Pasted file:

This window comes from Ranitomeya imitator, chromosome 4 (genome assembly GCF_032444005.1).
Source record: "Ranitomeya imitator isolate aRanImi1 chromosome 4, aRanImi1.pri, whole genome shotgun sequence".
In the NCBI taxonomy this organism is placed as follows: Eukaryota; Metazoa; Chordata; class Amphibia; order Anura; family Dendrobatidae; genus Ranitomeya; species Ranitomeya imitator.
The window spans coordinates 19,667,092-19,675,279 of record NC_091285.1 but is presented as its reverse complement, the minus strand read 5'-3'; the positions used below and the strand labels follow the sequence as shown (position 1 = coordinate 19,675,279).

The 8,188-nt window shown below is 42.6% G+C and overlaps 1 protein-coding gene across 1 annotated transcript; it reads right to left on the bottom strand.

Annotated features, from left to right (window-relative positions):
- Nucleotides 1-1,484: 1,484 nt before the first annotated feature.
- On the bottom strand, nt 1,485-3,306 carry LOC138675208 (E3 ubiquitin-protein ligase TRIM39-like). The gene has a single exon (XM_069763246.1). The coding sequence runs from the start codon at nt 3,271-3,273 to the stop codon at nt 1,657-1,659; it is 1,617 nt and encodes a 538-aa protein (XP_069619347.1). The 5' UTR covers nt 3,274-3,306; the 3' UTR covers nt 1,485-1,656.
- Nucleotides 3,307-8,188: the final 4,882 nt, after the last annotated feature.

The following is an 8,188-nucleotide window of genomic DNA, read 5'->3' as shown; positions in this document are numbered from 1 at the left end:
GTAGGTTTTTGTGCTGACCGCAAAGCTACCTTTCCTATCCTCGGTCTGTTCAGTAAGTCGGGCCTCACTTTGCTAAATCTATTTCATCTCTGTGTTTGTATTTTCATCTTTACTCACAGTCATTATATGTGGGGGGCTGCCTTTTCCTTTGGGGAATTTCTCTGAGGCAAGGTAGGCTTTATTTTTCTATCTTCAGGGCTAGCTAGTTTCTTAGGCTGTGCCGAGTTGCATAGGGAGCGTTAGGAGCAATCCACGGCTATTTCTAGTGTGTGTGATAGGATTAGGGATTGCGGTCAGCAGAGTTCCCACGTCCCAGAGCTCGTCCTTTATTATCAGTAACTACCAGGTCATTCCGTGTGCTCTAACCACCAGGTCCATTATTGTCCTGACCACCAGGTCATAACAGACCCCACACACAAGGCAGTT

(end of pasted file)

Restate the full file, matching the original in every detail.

This window comes from Ranitomeya imitator, chromosome 4 (genome assembly GCF_032444005.1).
Source record: "Ranitomeya imitator isolate aRanImi1 chromosome 4, aRanImi1.pri, whole genome shotgun sequence".
In the NCBI taxonomy this organism is placed as follows: Eukaryota; Metazoa; Chordata; class Amphibia; order Anura; family Dendrobatidae; genus Ranitomeya; species Ranitomeya imitator.
The window spans coordinates 19,667,092-19,675,279 of record NC_091285.1 but is presented as its reverse complement, the minus strand read 5'-3'; the positions used below and the strand labels follow the sequence as shown (position 1 = coordinate 19,675,279).

The 8,188-nt window shown below is 42.6% G+C and overlaps 1 protein-coding gene across 1 annotated transcript; it reads right to left on the bottom strand.

Annotated features, from left to right (window-relative positions):
- Nucleotides 1-1,484: 1,484 nt before the first annotated feature.
- On the bottom strand, nt 1,485-3,306 carry LOC138675208 (E3 ubiquitin-protein ligase TRIM39-like). The gene has a single exon (XM_069763246.1). The coding sequence runs from the start codon at nt 3,271-3,273 to the stop codon at nt 1,657-1,659; it is 1,617 nt and encodes a 538-aa protein (XP_069619347.1). The 5' UTR covers nt 3,274-3,306; the 3' UTR covers nt 1,485-1,656.
- Nucleotides 3,307-8,188: the final 4,882 nt, after the last annotated feature.

The following is an 8,188-nucleotide window of genomic DNA, read 5'->3' as shown; positions in this document are numbered from 1 at the left end:
GTAGGTTTTTGTGCTGACCGCAAAGCTACCTTTCCTATCCTCGGTCTGTTCAGTAAGTCGGGCCTCACTTTGCTAAATCTATTTCATCTCTGTGTTTGTATTTTCATCTTTACTCACAGTCATTATATGTGGGGGGCTGCCTTTTCCTTTGGGGAATTTCTCTGAGGCAAGGTAGGCTTTATTTTTCTATCTTCAGGGCTAGCTAGTTTCTTAGGCTGTGCCGAGTTGCATAGGGAGCGTTAGGAGCAATCCACGGCTATTTCTAGTGTGTGTGATAGGATTAGGGATTGCGGTCAGCAGAGTTCCCACGTCCCAGAGCTCGTCCTTTATTATCAGTAACTACCAGGTCATTCCGTGTGCTCTAACCACCAGGTCCATTATTGTCCTGACCACCAGGTCATAACAGACCCCACACACAAGGCAGTT